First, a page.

The story of Lindsay Shepherd being pulled before an informal court at Wilfred Laurier University and accused of violating the university’s sexual and sexual violence policies became a national topic in 2017. It was.
Graduate students and teaching assistants at the time secretly recorded the disciplinary meeting and published it in the media, and President Laurier apologized.
But shepherd, then 22 years old, had more to say about the story and what she experienced than media reports showed, such as how she dealt with “going from empty to viral.” Say there is something.
“There’s really more than that,” she told The Epoch Times in a recent release of her book about her experience.Diversity and exclusion: Confront the crisis of freedom of speech on campus. “
“For example, how I was gradually alienated from my peers and professors wasn’t reflected in the news story. Now it’s all actually documented in one place, one book. It has been.”
Shepherd says he hopes his book will be useful to students who may be facing similar situations.
“I talk about open research, freedom of speech on college campuses, but because it’s a first-person story,” post-modernism has permeated the university, or political correctness has permeated the university. ” It’s not just about the concept. I actually explain from my first-hand experience how these issues affect higher education institutions, “she says.
It’s all a five-minute video clip of Shepherd discussing UofT’s sexual diversity research program instructor, Nicholas Matte, aired on TVOntario’s current affairs program, The Agenda, by Jordan Peterson, a professor of psychology at the University of Toronto. It started when I showed it.
Peterson, a frank opponent of the Liberal Government’s Gender Identity Act, Bill C-16, opposes the use of gender-neutral pronouns while Matt supports it.
In the book, Shepherd describes the issues that Peterson and Matt discussed as “promoting open and unjudgmental discussions” in the class.
The following week, Shepherd received an email from professor Nathan Rambuccana asking her to meet her to “discuss her concerns.”
During a meeting attended by another professor, Herbert Pimlot, Rambuccana, and then Adria Joel, then manager of gender-based violence and sexual assault prevention in Laurier, Shepard said, “Toxic climate”, “Trans It was accused of causing the “spread of Transphobia”. It targets “transphobia” and violates Laurier’s gender and sexual violence policies.
She was also said to have “one or more complaints” filed against her, but to date she has said how many people have complained or what the alleged complainant has said. I don’t know.
President Laurier and Deputy Prime Minister Deborah McClutch apologized to Shepherd after the recording of the conversation was reported by the media.
Rambuccana, who said he was showing the video to Shepherd without blaming Peterson’s position on gender issues, also apologized for appearing to be “playing Hitler’s speech neutrally.”
Shepherd says the book provides a “behind-the-scenes look” of what happened in Laurier, recording her transformation as she becomes more and more disillusioned with “really respected” institutions. say.
“Six months as a student of art, I filter them through anti-capitalism, feminism, critical racial theory, post-modernism, post-structuralism, or queer lenses for my ideas to be valid. A theory that internalized the notion of need, “she wrote in the book.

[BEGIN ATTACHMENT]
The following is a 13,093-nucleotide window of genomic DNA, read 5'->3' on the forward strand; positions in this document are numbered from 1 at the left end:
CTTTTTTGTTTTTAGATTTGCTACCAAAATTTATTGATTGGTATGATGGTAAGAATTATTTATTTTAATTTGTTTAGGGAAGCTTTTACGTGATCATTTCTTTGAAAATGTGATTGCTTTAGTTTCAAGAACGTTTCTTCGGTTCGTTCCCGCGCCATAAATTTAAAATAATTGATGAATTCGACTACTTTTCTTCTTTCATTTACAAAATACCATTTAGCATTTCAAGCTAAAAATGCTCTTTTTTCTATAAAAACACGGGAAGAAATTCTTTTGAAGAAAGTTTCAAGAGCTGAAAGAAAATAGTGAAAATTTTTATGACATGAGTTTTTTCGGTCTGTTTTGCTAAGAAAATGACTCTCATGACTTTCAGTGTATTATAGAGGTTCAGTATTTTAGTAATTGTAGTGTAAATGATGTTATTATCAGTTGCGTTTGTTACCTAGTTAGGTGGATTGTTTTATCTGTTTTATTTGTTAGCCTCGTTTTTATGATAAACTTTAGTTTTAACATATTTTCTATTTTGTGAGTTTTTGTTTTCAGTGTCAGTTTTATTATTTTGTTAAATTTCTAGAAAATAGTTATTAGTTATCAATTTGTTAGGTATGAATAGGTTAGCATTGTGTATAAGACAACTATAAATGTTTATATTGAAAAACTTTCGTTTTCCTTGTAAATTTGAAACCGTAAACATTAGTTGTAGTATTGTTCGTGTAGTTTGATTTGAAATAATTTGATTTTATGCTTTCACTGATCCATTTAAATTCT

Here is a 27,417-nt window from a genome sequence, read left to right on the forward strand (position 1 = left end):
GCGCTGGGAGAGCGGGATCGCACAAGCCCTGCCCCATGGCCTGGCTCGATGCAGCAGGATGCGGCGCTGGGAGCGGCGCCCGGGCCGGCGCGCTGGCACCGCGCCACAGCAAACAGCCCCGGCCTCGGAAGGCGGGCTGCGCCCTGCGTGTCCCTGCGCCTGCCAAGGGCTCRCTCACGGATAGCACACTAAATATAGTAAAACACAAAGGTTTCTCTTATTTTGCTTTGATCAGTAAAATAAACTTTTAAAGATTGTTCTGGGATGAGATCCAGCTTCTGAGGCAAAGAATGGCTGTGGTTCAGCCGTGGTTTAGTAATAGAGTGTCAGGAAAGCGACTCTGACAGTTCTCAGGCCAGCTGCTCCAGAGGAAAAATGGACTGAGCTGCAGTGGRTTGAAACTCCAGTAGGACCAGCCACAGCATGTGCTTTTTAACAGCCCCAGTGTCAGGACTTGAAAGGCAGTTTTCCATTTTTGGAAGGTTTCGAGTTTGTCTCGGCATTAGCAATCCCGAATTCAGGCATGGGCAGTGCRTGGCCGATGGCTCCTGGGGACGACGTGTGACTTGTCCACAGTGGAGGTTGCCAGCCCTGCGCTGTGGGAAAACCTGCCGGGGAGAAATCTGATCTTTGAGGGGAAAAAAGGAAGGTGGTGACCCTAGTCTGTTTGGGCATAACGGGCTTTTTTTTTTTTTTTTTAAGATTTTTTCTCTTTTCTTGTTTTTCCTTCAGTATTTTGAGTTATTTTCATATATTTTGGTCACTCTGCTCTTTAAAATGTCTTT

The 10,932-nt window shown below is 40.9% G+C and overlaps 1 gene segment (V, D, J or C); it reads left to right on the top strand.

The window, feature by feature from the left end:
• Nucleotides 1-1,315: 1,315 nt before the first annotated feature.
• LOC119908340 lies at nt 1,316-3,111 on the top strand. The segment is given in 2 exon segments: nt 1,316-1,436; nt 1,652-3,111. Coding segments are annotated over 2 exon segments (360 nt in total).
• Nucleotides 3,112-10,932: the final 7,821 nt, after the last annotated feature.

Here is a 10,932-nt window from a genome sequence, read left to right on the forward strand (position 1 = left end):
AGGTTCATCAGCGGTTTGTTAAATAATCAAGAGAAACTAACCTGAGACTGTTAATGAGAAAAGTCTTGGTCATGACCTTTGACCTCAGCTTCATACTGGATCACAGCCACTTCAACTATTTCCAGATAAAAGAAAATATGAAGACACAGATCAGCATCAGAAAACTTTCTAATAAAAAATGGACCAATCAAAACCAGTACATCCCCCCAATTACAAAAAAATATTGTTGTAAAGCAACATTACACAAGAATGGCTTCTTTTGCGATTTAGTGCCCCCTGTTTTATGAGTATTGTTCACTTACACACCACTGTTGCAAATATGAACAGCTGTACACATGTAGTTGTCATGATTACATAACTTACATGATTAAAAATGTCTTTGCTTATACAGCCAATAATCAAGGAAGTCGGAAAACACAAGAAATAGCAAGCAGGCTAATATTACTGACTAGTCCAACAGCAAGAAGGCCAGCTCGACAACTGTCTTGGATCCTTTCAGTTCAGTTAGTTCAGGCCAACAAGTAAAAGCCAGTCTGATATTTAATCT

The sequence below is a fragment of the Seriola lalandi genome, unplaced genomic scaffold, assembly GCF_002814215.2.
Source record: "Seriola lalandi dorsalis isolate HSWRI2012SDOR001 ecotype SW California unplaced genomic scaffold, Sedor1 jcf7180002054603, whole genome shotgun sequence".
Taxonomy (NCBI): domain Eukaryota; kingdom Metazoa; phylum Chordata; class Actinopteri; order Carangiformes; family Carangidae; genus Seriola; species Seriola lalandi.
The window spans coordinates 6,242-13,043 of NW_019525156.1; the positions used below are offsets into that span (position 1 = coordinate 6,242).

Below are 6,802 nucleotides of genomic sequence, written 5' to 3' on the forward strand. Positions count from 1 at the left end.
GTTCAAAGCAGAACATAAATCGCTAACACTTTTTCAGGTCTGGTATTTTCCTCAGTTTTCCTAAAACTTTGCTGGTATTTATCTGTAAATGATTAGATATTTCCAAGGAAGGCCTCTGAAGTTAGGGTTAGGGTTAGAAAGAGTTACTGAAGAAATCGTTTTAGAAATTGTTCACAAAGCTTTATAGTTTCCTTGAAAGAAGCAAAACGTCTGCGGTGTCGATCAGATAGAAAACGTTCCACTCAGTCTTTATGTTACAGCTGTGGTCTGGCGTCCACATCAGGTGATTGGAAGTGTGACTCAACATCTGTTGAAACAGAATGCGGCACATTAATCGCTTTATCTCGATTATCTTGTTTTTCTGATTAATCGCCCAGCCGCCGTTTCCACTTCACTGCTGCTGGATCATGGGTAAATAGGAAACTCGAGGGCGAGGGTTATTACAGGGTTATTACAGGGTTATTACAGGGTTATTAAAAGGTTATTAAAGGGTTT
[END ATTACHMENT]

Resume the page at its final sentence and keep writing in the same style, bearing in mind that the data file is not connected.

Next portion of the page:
“I now fully understand the harmful effects of the phrase” diversity, fairness and inclusiveness. ” “
After deciding to write a book, she met resistance from mainstream publishers when she pitched her proposal.
“They all said no,” she said. “I don’t know their reason. I can guess they were too scared. This book is definitely politically wrong.”
Shepherd had a chance after she joined True North Canada as a Fellow in 2019 and managed to get a book. Published as a project with Organizations that include the True North Center for Public Policy, True North Initiative, and the True North Center, a conservative media outlet.
“I didn’t have to censor anything,” she says.
This book gives some examples of freedom of expression and suppression of open inquiry in college.
“In the book, I talk about censorship, restraint of free thought, and even self-censorship, which seems to be the standard for Canadian universities today,” says Shepherd.
“There are so many students in this situation that they don’t necessarily want to go to the media because they don’t want their name to appear in the news, they don’t want to be slandered, and they don’t want their reputation. , I’m just quiet. “
One way to improve the situation, she says, is to close the diversity and inclusion offices because “they are the ones advocating censorship.”
“What they see to be inclusive and to claim equality-in fact, they’re just trying to get everyone to think the same thing,” she says.
Another way is for students to relax a bit from the “culture of aversion to adaptation and controversy” that is deeply rooted in them, she says in the book.
In addition, universities must abandon the approach of “meeting the demands of all students in order to attract and retain more tuition payers.”
“When our higher education institutions stop this commercialized approach, raise academic standards and close diversity offices, they are in a position to foster an open society again,” she writes.